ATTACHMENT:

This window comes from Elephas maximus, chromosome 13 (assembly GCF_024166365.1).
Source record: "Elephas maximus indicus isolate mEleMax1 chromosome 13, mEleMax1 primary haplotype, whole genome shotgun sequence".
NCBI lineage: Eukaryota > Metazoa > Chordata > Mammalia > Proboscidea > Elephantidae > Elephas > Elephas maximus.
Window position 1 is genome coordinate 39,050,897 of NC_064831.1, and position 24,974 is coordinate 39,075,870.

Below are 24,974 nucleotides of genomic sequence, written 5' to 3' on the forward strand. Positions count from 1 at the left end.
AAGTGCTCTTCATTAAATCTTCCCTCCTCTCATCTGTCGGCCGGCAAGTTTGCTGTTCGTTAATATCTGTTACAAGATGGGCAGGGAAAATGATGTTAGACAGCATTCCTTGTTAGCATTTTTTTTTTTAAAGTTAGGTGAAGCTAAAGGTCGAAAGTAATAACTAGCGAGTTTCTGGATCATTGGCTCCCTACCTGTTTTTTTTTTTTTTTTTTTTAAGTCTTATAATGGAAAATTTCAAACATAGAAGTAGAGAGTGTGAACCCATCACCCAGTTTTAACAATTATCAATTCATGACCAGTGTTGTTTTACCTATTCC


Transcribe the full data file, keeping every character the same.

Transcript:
This window comes from Elephas maximus, chromosome 13 (assembly GCF_024166365.1).
Source record: "Elephas maximus indicus isolate mEleMax1 chromosome 13, mEleMax1 primary haplotype, whole genome shotgun sequence".
NCBI lineage: Eukaryota > Metazoa > Chordata > Mammalia > Proboscidea > Elephantidae > Elephas > Elephas maximus.
Window position 1 is genome coordinate 39,050,897 of NC_064831.1, and position 24,974 is coordinate 39,075,870.

Below are 24,974 nucleotides of genomic sequence, written 5' to 3' on the forward strand. Positions count from 1 at the left end.
AAGTGCTCTTCATTAAATCTTCCCTCCTCTCATCTGTCGGCCGGCAAGTTTGCTGTTCGTTAATATCTGTTACAAGATGGGCAGGGAAAATGATGTTAGACAGCATTCCTTGTTAGCATTTTTTTTTTTAAAGTTAGGTGAAGCTAAAGGTCGAAAGTAATAACTAGCGAGTTTCTGGATCATTGGCTCCCTACCTGTTTTTTTTTTTTTTTTTTTTAAGTCTTATAATGGAAAATTTCAAACATAGAAGTAGAGAGTGTGAACCCATCACCCAGTTTTAACAATTATCAATTCATGACCAGTGTTGTTTTACCTATTCC